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What Is a Sniffing Attack?
A sniffing attack is the theft or interception of data packets, where network traffic is captured using specialized tools. These tools are known as packet sniffers. Data packets carry a wealth of information, such as incoming and outgoing traffic. A sniffing attack involves illegally extracting the unencrypted data from this traffic.
With more people working remotely and students attending school from home due to the pandemic, the risks have become more emergent. As a result, sniffing attacks have gained more popularity among cybercriminals.
There is a need to work from a secure network to protect sensitive information. To protect yourself from this risk, educate yourself about sniffing attacks. Learn about the different types and how to prevent them.
History of Sniffing Attacks
Legal and Ethical Uses of Sniffing Tools
Initially, packet sniffers were only used by IT professionals and network personnel.This was for legal purposes such as optimizing network security. Examples include monitoring network traffic and security analysis.
Here is an in-depth look at the positive uses of packet sniffers:
- Network administrators use it to check the health and security of a network system. By monitoring the network, security experts help test the encryption status of the HTTPS connection.
- Cyber experts can use it to examine the traffic of plain text passwords and usernames to encrypt them.
- It is an excellent tool for troubleshooting and diagnosing network issues. This is necessary to keep network systems healthy and secure.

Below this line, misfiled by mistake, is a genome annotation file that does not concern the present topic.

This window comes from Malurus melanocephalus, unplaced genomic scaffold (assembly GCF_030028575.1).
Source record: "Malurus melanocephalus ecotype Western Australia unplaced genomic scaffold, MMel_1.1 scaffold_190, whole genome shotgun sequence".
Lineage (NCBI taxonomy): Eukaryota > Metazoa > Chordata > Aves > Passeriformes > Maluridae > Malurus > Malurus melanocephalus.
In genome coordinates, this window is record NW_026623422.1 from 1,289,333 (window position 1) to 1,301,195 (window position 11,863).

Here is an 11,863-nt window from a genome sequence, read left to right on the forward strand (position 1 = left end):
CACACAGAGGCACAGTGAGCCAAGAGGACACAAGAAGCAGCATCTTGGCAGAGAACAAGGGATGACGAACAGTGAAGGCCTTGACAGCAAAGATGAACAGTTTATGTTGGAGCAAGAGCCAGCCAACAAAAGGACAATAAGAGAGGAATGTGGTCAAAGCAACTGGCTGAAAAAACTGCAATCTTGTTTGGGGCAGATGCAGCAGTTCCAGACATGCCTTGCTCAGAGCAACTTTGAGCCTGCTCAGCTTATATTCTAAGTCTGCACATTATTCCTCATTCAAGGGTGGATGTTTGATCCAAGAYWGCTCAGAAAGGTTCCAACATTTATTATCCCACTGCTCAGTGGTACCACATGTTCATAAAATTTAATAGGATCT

- Packet sniffing helps resolve misconfigurations of a network system. It also ensures the perfect network route for DNS requests.
Illegal and Unethical Uses of Sniffing Tools
Unfortunately, hackers found an opportunity to use packet sniffers for criminal purposes. Criminals use sniffing to steal information from email records or web traffic. As long as the network is unsecure, attackers will be able to steal your data.
Here are a few aspects of illegal sniffing tool uses:
- They can use it to steal sensitive information. These may include client data such as email records, passwords, and banking data.
- They may use it to commit identity theft.
- It helps them use stolen data for fraud.
- Hackers may use it for DDoS (Distributed Denial of Service) attacks or man-in-the-middle (MITM) attacks.
Types of Sniffing Tools
Sniffing attacks are easy and efficient due to packet sniffing tools. Here are some sniffing tools that help them achieve these results.
Wireshark is one of the most commonly used packet sniffing tools. The packet sniffing tool offers various features including assisting and monitoring the packet sniffing process.
Tcpdump is a command-line tool used to analyze packets. Using Tcpdump, you can intercept and monitor TCP/IP addresses across networks. Network specialists use Tcpdump as a tool to identify and fix network issues.
- NetWitness NextGen
NetWitness NextGen is a hardware-based sniffing resource. This tool inspects and monitors all the traffic of a network system. Law enforcement agencies use this tool.
dSniff is a suite of sniffing tools. This tool performs packet sniffing using different protocols. It is usually used to snatch personal information.
BetterCAP is a powerful tool that hackers can use to perform MITM attacks. It can also manipulate HTTP, HTTPS, and TCP traffic. This tool helps force a network to believe the hacker's device is the router. Thus, when information is sent to or from the victim, it goes through the hacker's device.
WinDump is a Windows version of Tcpdump. It allows its users to watch, diagnose, and record network traffic. With extensive filtering, it can also display precise information.